American History 1650-1815

Answer the four items below for 25 points each. Although there is no set length required for your answers, these are multiple-part questions that require multiple-paragraph answers. Be sure to address each part of the question. Your answers should draw from class lectures and the textbook. Do not use outside sources. Textbook: America: A Narrative History ( Vol 1, 10th ed), George Brown Tindall and David E Shi.




  • Describe the English colonial system that was in place from the 1650s until the 1760s. You should address the concepts of mercantilism, the Navigation Acts (with examples), and salutary neglect, and explain the basic relationship between the colonies and England. How did each side generally view the situation during those years? What was the French and Indian War and how did that event change English expectations for the North American colonies?



  • Write a short history of the crisis between Great Britain and its North American colonies from 1763 to 1776. Your answer should consider topics such as British concerns following the French and Indian War, Proclamation of 1763, Stamp Act, Townshend Acts, Tea Act, Boston Tea Party, Coercive Acts, Common Sense, and the Declaration of Independence. Do not simply define each. You should explain each topic, its significance and relationship to surrounding events, and tell the story of these years in a coherent fashion. Provide examples from class lectures and the readings when relevant.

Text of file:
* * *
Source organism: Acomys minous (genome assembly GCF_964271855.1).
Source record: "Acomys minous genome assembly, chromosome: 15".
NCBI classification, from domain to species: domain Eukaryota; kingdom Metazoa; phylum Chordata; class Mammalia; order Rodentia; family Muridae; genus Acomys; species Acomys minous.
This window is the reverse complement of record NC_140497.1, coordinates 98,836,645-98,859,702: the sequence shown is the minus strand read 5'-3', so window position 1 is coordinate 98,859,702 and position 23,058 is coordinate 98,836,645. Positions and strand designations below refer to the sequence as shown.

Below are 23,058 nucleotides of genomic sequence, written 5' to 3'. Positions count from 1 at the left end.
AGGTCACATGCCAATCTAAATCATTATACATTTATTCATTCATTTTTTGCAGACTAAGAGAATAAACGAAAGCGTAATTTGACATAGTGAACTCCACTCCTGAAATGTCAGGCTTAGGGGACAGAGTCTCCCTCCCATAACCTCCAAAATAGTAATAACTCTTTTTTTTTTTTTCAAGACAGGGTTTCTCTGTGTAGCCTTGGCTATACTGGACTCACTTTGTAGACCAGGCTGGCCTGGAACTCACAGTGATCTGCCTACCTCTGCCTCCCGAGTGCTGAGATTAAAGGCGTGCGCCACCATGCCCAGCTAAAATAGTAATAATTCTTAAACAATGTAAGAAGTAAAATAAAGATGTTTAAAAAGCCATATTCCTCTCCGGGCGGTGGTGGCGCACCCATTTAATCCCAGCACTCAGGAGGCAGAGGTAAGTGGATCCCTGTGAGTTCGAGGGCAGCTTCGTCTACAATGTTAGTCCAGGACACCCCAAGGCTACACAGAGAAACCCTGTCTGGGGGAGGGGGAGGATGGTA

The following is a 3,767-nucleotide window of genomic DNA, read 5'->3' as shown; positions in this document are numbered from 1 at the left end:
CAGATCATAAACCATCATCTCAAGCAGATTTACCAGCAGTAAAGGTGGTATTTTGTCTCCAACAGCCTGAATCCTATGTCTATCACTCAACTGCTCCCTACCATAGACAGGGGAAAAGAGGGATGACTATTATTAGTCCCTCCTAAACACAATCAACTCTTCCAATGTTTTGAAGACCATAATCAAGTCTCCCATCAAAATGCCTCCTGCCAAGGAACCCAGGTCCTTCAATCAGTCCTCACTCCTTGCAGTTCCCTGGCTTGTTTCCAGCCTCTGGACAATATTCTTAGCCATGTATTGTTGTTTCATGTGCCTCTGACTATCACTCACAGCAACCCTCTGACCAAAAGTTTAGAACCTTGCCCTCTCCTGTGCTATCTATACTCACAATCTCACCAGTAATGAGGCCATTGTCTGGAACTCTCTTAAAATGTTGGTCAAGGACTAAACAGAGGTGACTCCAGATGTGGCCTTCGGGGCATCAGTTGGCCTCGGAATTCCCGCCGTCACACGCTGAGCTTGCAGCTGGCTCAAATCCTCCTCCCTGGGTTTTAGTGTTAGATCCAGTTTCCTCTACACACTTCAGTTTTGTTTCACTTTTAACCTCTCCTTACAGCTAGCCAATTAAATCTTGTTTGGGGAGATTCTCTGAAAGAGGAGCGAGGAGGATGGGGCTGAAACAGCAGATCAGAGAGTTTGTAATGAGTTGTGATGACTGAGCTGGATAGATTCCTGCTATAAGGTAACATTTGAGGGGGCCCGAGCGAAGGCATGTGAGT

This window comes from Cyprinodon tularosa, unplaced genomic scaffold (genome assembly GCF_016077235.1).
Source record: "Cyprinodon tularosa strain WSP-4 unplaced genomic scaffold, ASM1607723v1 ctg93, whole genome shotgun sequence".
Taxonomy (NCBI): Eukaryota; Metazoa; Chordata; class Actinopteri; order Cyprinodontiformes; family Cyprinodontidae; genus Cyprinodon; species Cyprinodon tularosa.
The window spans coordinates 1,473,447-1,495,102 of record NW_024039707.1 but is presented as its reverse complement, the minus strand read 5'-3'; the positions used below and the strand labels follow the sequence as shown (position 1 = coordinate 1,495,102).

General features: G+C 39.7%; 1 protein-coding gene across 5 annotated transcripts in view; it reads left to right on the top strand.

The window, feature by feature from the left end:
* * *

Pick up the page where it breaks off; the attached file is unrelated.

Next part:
• Explain the views of Thomas Jefferson (Democratic-Republican) and Alexander Hamilton (Federalist) on each of the following issues: human nature; power of government; economic vision; and the rivalry between England and France. Be sure to explain why each man advocated his respective positions. How did each side view the Whiskey Rebellion and the Jay Treaty?



  • Write a short history of American foreign relations from the 1790s to 1815. Your answer should address topics such as American neutrality, Jay’s Treaty, XYZ Affair, Quasi-War, Embargo Act, and Macon’s Bill No. 2.
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